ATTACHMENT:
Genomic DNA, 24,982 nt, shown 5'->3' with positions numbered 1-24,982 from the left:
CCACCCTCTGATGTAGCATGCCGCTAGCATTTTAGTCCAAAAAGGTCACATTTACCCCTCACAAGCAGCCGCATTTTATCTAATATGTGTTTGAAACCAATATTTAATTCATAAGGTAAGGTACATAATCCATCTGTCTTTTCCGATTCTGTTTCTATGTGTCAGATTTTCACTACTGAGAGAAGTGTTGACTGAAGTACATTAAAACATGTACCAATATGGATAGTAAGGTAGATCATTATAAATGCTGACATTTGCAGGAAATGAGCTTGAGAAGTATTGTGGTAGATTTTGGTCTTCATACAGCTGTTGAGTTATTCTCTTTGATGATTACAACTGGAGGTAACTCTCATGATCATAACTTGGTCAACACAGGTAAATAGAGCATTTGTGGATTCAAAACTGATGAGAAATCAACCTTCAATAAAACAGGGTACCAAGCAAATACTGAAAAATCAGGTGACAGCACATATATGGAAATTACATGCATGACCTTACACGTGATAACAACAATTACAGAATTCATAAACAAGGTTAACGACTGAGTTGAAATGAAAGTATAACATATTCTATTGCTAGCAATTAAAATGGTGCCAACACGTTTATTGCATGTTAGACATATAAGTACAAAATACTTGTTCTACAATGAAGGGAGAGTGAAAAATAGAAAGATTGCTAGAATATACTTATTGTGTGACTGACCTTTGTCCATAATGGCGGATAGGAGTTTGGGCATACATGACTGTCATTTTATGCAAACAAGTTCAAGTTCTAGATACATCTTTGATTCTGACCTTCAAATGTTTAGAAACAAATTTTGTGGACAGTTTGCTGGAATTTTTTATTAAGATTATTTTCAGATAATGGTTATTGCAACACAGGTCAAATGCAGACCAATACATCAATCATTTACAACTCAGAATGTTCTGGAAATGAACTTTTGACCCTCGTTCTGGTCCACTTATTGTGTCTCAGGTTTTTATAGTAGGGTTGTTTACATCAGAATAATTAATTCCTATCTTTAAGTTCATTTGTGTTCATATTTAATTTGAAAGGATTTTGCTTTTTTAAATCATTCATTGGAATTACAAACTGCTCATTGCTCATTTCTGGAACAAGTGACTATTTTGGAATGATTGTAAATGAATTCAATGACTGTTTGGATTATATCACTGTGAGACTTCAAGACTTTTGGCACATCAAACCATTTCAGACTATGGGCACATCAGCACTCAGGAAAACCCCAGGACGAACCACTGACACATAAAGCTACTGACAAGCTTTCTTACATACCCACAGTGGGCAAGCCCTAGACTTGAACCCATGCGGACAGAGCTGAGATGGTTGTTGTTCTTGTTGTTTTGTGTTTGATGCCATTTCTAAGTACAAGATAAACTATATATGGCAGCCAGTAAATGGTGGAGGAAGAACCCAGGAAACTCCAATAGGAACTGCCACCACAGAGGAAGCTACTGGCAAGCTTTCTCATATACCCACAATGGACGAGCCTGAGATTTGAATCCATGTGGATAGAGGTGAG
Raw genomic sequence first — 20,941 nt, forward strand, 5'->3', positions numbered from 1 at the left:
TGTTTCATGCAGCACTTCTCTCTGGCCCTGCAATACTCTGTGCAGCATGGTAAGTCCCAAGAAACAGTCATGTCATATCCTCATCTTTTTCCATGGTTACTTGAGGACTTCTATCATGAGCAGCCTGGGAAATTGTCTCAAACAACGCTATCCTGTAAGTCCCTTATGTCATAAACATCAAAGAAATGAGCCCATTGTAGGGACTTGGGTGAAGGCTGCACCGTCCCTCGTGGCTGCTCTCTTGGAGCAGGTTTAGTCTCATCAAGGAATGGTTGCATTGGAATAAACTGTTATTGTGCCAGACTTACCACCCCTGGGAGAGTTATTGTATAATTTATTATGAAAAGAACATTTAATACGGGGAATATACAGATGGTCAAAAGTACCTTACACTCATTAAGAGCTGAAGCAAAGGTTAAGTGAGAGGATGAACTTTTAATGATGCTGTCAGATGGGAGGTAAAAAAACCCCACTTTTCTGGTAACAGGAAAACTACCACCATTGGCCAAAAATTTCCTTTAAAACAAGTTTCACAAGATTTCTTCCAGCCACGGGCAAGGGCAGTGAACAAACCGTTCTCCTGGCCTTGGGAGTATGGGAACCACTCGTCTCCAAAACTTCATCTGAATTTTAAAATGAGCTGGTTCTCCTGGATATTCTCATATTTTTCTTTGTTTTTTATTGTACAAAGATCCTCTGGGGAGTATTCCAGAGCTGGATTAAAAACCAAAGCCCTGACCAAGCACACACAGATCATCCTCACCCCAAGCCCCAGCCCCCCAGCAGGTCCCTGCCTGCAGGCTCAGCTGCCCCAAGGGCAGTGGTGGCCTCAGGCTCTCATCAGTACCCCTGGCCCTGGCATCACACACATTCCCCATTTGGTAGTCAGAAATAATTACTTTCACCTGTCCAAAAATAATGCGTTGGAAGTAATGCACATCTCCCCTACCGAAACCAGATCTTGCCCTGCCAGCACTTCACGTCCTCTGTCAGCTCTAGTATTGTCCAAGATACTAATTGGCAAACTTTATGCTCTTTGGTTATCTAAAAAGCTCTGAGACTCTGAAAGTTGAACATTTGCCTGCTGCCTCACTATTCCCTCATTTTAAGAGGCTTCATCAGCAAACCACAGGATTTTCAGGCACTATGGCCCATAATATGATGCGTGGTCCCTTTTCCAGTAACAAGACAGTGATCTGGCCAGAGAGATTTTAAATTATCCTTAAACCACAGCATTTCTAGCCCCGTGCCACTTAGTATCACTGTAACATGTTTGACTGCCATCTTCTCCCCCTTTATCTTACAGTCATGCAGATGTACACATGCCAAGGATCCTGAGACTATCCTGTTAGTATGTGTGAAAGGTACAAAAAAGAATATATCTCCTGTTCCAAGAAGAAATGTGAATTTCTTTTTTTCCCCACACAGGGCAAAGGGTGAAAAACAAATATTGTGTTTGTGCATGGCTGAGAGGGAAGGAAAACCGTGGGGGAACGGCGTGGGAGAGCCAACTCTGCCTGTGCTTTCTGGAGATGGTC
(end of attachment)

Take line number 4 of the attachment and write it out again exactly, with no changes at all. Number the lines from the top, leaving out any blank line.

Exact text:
TGTTTCATGCAGCACTTCTCTCTGGCCCTGCAATACTCTGTGCAGCATGGTAAGTCCCAAGAAACAGTCATGTCATATCCTCATCTTTTTCCATGGTTACTTGAGGACTTCTATCATGAGCAGCCTGGGAAATTGTCTCAAACAACGCTATCCTGTAAGTCCCTTATGTCATAAACATCAAAGAAATGAGCCCATTGTAGGGACTTGGGTGAAGGCTGCACCGTCCCTCGTGGCTGCTCTCTTGGAGCAGGTTTAGTCTCATCAAGGAATGGTTGCATTGGAATAAACTGTTATTGTGCCAGACTTACCACCCCTGGGAGAGTTATTGTATAATTTATTATGAAAAGAACATTTAATACGGGGAATATACAGATGGTCAAAAGTACCTTACACTCATTAAGAGCTGAAGCAAAGGTTAAGTGAGAGGATGAACTTTTAATGATGCTGTCAGATGGGAGGTAAAAAAACCCCACTTTTCTGGTAACAGGAAAACTACCACCATTGGCCAAAAATTTCCTTTAAAACAAGTTTCACAAGATTTCTTCCAGCCACGGGCAAGGGCAGTGAACAAACCGTTCTCCTGGCCTTGGGAGTATGGGAACCACTCGTCTCCAAAACTTCATCTGAATTTTAAAATGAGCTGGTTCTCCTGGATATTCTCATATTTTTCTTTGTTTTTTATTGTACAAAGATCCTCTGGGGAGTATTCCAGAGCTGGATTAAAAACCAAAGCCCTGACCAAGCACACACAGATCATCCTCACCCCAAGCCCCAGCCCCCCAGCAGGTCCCTGCCTGCAGGCTCAGCTGCCCCAAGGGCAGTGGTGGCCTCAGGCTCTCATCAGTACCCCTGGCCCTGGCATCACACACATTCCCCATTTGGTAGTCAGAAATAATTACTTTCACCTGTCCAAAAATAATGCGTTGGAAGTAATGCACATCTCCCCTACCGAAACCAGATCTTGCCCTGCCAGCACTTCACGTCCTCTGTCAGCTCTAGTATTGTCCAAGATACTAATTGGCAAACTTTATGCTCTTTGGTTATCTAAAAAGCTCTGAGACTCTGAAAGTTGAACATTTGCCTGCTGCCTCACTATTCCCTCATTTTAAGAGGCTTCATCAGCAAACCACAGGATTTTCAGGCACTATGGCCCATAATATGATGCGTGGTCCCTTTTCCAGTAACAAGACAGTGATCTGGCCAGAGAGATTTTAAATTATCCTTAAACCACAGCATTTCTAGCCCCGTGCCACTTAGTATCACTGTAACATGTTTGACTGCCATCTTCTCCCCCTTTATCTTACAGTCATGCAGATGTACACATGCCAAGGATCCTGAGACTATCCTGTTAGTATGTGTGAAAGGTACAAAAAAGAATATATCTCCTGTTCCAAGAAGAAATGTGAATTTCTTTTTTTCCCCACACAGGGCAAAGGGTGAAAAACAAATATTGTGTTTGTGCATGGCTGAGAGGGAAGGAAAACCGTGGGGGAACGGCGTGGGAGAGCCAACTCTGCCTGTGCTTTCTGGAGATGGTC